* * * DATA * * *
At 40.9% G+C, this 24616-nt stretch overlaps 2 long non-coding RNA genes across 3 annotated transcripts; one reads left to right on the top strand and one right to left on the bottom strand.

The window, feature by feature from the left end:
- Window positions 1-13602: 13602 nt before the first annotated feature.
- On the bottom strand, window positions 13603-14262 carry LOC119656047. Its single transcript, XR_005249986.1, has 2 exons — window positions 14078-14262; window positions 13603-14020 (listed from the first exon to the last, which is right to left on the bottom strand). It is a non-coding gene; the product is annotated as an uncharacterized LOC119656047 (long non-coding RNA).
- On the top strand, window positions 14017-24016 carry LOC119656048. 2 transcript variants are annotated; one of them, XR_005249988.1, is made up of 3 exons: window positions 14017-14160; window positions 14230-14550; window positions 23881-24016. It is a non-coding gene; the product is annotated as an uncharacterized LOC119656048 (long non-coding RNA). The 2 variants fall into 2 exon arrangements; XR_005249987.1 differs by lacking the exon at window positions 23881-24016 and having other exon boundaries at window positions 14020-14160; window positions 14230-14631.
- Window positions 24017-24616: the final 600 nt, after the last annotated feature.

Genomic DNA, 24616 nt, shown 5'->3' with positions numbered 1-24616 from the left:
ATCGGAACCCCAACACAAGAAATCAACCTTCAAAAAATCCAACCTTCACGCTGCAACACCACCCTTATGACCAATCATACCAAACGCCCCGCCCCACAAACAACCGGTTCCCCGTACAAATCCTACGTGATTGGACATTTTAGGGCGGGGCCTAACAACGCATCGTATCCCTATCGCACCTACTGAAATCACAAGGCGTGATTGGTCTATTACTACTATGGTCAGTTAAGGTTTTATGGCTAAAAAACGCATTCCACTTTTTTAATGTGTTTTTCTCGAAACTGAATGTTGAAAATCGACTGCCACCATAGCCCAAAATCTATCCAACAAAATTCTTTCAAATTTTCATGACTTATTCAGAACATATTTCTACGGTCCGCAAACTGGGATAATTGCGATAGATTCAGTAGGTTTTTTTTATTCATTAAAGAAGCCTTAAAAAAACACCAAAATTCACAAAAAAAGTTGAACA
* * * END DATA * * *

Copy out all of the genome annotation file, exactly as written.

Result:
At 40.9% G+C, this 24616-nt stretch overlaps 2 long non-coding RNA genes across 3 annotated transcripts; one reads left to right on the top strand and one right to left on the bottom strand.

The window, feature by feature from the left end:
- Window positions 1-13602: 13602 nt before the first annotated feature.
- On the bottom strand, window positions 13603-14262 carry LOC119656047. Its single transcript, XR_005249986.1, has 2 exons — window positions 14078-14262; window positions 13603-14020 (listed from the first exon to the last, which is right to left on the bottom strand). It is a non-coding gene; the product is annotated as an uncharacterized LOC119656047 (long non-coding RNA).
- On the top strand, window positions 14017-24016 carry LOC119656048. 2 transcript variants are annotated; one of them, XR_005249988.1, is made up of 3 exons: window positions 14017-14160; window positions 14230-14550; window positions 23881-24016. It is a non-coding gene; the product is annotated as an uncharacterized LOC119656048 (long non-coding RNA). The 2 variants fall into 2 exon arrangements; XR_005249987.1 differs by lacking the exon at window positions 23881-24016 and having other exon boundaries at window positions 14020-14160; window positions 14230-14631.
- Window positions 24017-24616: the final 600 nt, after the last annotated feature.

Genomic DNA, 24616 nt, shown 5'->3' with positions numbered 1-24616 from the left:
ATCGGAACCCCAACACAAGAAATCAACCTTCAAAAAATCCAACCTTCACGCTGCAACACCACCCTTATGACCAATCATACCAAACGCCCCGCCCCACAAACAACCGGTTCCCCGTACAAATCCTACGTGATTGGACATTTTAGGGCGGGGCCTAACAACGCATCGTATCCCTATCGCACCTACTGAAATCACAAGGCGTGATTGGTCTATTACTACTATGGTCAGTTAAGGTTTTATGGCTAAAAAACGCATTCCACTTTTTTAATGTGTTTTTCTCGAAACTGAATGTTGAAAATCGACTGCCACCATAGCCCAAAATCTATCCAACAAAATTCTTTCAAATTTTCATGACTTATTCAGAACATATTTCTACGGTCCGCAAACTGGGATAATTGCGATAGATTCAGTAGGTTTTTTTTATTCATTAAAGAAGCCTTAAAAAAACACCAAAATTCACAAAAAAAGTTGAACA